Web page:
Pages: [1]   Go Down
Author Topic: Couple of IR emitter/receiver. How to interface with them? (photo)  (Read 1153 times)
0 Members and 1 Guest are viewing this topic.
0
Offline Offline
Newbie
*
Karma: 0
Posts: 11
Arduino rocks
View Profile
 Bigger Bigger  Smaller Smaller  Reset Reset

Hi,

I got this couple of IR emitter/receiver, and was wondering how to use them with an arduino.
I can't seem to figure out how to read from the receiver.

Anyone has an idea?
I don't have a reference for those components.

Logged

Offline Offline
Newbie
*
Karma: 0
Posts: 7
View Profile
 Bigger Bigger  Smaller Smaller  Reset Reset

See http://www.ladyada.net/learn/sensors/ir.html
Logged

Manchester (England England)
Offline Offline
Brattain Member
*****
Karma: 618
Posts: 33943
Solder is electric glue
View Profile
WWW
 Bigger Bigger  Smaller Smaller  Reset Reset

Quote
I can't seem to figure out how to read from the receiver.
The receiver will only detect light / no light, it is not the type you can read data from like a remote.
The range is limited. This project could use them:-
http://www.thebox.myzen.co.uk/Hardware/Sneak_Thief.html
Logged

0
Offline Offline
Newbie
*
Karma: 0
Posts: 11
Arduino rocks
View Profile
 Bigger Bigger  Smaller Smaller  Reset Reset


I don't want to know how to use a photo transistor, I want to know how to use the IR receptor in the picture.
As you can see in the picture, this is not a photo transistor.
Logged

0
Offline Offline
Newbie
*
Karma: 0
Posts: 11
Arduino rocks
View Profile
 Bigger Bigger  Smaller Smaller  Reset Reset

Quote
I can't seem to figure out how to read from the receiver.
The receiver will only detect light / no light, it is not the type you can read data from like a remote.
The range is limited. This project could use them:-
http://www.thebox.myzen.co.uk/Hardware/Sneak_Thief.html

This is not really helping neither.
I don't want to build this project, I just want to know how to connect my simple IR receiver to the arduino, and read from it.
The page you're indicting is a full circuit that does not explain anything of value on how to use individual components.
Logged

Manchester (England England)
Offline Offline
Brattain Member
*****
Karma: 618
Posts: 33943
Solder is electric glue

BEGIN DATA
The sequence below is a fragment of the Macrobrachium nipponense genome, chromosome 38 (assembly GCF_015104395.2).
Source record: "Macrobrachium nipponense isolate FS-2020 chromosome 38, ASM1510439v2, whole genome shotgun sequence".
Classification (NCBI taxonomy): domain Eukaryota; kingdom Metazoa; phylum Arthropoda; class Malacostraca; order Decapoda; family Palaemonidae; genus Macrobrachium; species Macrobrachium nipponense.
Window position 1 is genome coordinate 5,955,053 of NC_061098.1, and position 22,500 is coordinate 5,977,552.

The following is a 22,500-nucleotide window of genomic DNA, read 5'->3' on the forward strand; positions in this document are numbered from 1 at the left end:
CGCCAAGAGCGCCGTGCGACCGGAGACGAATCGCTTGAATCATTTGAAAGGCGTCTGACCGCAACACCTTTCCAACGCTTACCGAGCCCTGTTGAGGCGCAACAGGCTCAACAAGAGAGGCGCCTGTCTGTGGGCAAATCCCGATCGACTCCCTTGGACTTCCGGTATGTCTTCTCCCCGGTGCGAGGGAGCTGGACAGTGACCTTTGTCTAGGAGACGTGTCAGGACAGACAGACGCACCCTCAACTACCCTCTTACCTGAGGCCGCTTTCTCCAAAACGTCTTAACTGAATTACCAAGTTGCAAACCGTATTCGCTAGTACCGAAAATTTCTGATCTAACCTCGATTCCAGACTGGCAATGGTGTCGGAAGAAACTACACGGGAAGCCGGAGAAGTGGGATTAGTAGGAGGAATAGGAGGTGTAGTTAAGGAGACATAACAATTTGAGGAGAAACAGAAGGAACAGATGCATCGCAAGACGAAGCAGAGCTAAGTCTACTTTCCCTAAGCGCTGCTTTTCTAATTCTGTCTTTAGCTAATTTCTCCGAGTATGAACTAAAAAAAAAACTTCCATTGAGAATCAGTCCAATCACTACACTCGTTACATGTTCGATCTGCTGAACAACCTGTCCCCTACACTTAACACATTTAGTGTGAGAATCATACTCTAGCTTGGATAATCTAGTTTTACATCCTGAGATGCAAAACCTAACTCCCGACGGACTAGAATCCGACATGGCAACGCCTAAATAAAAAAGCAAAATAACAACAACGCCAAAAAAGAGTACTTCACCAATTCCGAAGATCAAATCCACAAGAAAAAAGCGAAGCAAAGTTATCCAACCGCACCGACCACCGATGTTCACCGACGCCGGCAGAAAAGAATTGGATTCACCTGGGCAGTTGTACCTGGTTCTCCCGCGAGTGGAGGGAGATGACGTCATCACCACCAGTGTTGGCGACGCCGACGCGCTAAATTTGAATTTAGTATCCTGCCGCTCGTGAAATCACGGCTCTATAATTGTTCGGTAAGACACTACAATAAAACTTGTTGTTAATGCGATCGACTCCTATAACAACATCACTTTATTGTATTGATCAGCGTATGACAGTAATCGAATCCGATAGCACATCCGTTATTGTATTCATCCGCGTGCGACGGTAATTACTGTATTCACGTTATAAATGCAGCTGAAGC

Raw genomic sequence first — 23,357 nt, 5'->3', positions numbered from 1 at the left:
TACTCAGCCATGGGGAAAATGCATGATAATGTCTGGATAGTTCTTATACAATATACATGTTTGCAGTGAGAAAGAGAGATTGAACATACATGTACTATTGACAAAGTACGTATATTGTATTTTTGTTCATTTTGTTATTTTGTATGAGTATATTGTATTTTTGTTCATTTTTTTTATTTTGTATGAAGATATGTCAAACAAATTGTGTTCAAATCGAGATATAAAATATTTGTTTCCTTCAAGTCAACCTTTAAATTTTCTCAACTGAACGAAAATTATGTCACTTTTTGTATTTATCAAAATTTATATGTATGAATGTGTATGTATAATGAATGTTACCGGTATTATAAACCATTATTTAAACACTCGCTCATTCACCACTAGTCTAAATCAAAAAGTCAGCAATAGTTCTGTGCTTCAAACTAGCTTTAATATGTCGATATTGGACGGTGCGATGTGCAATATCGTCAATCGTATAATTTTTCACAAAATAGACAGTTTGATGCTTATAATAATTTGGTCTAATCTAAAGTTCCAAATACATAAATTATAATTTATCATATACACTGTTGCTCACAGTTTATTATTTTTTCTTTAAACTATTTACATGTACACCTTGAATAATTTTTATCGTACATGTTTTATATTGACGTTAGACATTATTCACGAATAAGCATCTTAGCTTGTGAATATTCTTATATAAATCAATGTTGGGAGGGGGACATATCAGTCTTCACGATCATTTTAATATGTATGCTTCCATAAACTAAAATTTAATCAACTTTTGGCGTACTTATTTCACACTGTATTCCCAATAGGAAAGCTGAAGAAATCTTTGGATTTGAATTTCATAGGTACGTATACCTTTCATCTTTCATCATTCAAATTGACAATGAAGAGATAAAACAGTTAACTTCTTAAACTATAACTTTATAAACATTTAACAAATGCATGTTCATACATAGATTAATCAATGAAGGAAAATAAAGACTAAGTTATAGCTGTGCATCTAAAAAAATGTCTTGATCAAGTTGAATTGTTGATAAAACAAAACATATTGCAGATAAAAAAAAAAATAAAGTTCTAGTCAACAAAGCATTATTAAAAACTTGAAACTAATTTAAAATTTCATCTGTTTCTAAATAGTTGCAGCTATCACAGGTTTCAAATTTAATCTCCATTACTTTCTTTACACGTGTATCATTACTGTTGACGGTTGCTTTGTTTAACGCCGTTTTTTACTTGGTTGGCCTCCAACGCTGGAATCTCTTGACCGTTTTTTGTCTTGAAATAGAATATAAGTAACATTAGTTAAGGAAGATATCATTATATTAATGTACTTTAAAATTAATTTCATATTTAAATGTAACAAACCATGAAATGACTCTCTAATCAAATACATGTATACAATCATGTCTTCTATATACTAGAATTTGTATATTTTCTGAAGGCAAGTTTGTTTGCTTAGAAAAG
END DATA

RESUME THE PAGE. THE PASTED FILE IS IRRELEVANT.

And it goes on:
View Profile
WWW
 Bigger Bigger  Smaller Smaller  Reset Reset

Quote
As you can see in the picture, this is not a photo transistor.
Well it looks like a photo transistor to me.

Quote
The page you're indicting is a full circuit that does not explain anything of value on how to use individual components.
Well it does if you only read what it says.

It would help if you drop the attitude and explain what you want to know.
That component has only two legs so it is either a photo transistor or a photo diode. Simple as that.
Logged

0
Offline Offline
Newbie
*
Karma: 0
Posts: 11
Arduino rocks
View Profile
 Bigger Bigger  Smaller Smaller  Reset Reset

There is no attitude, just annoyance.

I'm simply asking how to hook up this component into an arduino, and one person send me a link to a component that does not look like the one in the photo and does not have the same number of legs, and someone else send me a link to a full project that does not explains how to use the individual components.
Logged

Offline Offline
Newbie
*
Karma: 0
Posts: 2
View Profile
 Bigger Bigger  Smaller Smaller  Reset Reset

My first post. Found your question and I'm working on something similar. I have a LED transmitter/receiver pair in a single plastic module, but the principle should be the same.

First, LED's are diodes, so they are polarity sensitive and the receiver is too. I don't recall which is the long lead, + or -, but that is how you tell the difference. The back of the package for my component says 5VDC, so I'll apply 5 volts and see if the transmitter lights. If not, I'll reverse the polarity. I have a 50/50 chance of getting it right the first time, but that's why we use breadboards instead of solder. Now I have light.

The next step is to get the receiver working. I think the right thing to do is to hook the positive lead to 5V and then to your Arduino input and then from the Arduino input a 10k resistor to ground. You need the 10k resistor to ground to pull the Arduino input pin back to ground once the sensor quits sensing otherwise it may float to some odd voltage and cause headaches. I'm not sure 10k is the right value, but it seems to be a pretty common resistor size in projects to pull pins high or low when other inputs aren't present. Some projects may call for a current limiting resistor for when the sensor is ON, but the Arduino pins should be very high resistance so you shouldn't need any other resistor.

BTW: I think what you are calling the receiver is a photo-transistor. It depends on photons hitting the tiny piece of silicon inside to knock some electrons loose and start a waterfall of other electrons. If you had a photocell as your sensor and hooked it to a transistor to amplify the signal, you'd have the same things conceptually. They just make it simpler by manufacturing the whole thing in one component and calling it a photo-transistor (conceptually).

If there are any EE's that want to tell me why I'm wrong with anything I've typed above I'm all ears.
Logged

Manchester (England England)
Offline Offline
Brattain Member
*****
Karma: 618
Posts: 33943
Solder is electric glue
View Profile
WWW
 Bigger Bigger  Smaller Smaller  Reset Reset

Quote
and start a waterfall of other electrons.
No that is how photo a multiplier works or an avalanche diode, not a photo diode.

Are you using the word "conceptually" to mean "it's not like this actually but it is how I like to think of it" if so it is the right word.
Logged

Pages: [1]   Go Up
Jump to: